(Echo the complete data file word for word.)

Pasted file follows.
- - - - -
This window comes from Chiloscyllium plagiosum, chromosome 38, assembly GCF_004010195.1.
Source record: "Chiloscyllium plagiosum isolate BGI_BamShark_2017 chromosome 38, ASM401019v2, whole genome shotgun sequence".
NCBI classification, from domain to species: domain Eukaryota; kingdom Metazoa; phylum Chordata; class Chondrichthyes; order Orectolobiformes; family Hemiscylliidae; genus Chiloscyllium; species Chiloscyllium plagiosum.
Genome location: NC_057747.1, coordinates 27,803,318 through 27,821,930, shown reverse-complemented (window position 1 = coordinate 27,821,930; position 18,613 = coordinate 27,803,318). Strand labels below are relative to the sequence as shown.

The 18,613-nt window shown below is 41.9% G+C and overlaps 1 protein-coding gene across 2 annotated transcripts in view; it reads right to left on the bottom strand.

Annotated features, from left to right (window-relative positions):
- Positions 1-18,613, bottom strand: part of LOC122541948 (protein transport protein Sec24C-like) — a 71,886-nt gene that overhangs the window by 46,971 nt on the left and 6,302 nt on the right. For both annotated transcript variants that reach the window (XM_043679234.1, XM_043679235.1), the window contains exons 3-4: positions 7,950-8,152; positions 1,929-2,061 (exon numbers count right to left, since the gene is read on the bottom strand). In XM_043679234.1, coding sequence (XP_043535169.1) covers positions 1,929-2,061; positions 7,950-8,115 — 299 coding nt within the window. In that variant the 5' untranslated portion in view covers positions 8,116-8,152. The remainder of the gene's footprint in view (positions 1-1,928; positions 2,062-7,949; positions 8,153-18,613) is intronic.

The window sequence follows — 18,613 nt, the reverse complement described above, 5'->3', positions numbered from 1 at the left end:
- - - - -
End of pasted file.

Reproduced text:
This window comes from Chiloscyllium plagiosum, chromosome 38, assembly GCF_004010195.1.
Source record: "Chiloscyllium plagiosum isolate BGI_BamShark_2017 chromosome 38, ASM401019v2, whole genome shotgun sequence".
NCBI classification, from domain to species: domain Eukaryota; kingdom Metazoa; phylum Chordata; class Chondrichthyes; order Orectolobiformes; family Hemiscylliidae; genus Chiloscyllium; species Chiloscyllium plagiosum.
Genome location: NC_057747.1, coordinates 27,803,318 through 27,821,930, shown reverse-complemented (window position 1 = coordinate 27,821,930; position 18,613 = coordinate 27,803,318). Strand labels below are relative to the sequence as shown.

The 18,613-nt window shown below is 41.9% G+C and overlaps 1 protein-coding gene across 2 annotated transcripts in view; it reads right to left on the bottom strand.

Annotated features, from left to right (window-relative positions):
- Positions 1-18,613, bottom strand: part of LOC122541948 (protein transport protein Sec24C-like) — a 71,886-nt gene that overhangs the window by 46,971 nt on the left and 6,302 nt on the right. For both annotated transcript variants that reach the window (XM_043679234.1, XM_043679235.1), the window contains exons 3-4: positions 7,950-8,152; positions 1,929-2,061 (exon numbers count right to left, since the gene is read on the bottom strand). In XM_043679234.1, coding sequence (XP_043535169.1) covers positions 1,929-2,061; positions 7,950-8,115 — 299 coding nt within the window. In that variant the 5' untranslated portion in view covers positions 8,116-8,152. The remainder of the gene's footprint in view (positions 1-1,928; positions 2,062-7,949; positions 8,153-18,613) is intronic.

The window sequence follows — 18,613 nt, the reverse complement described above, 5'->3', positions numbered from 1 at the left end: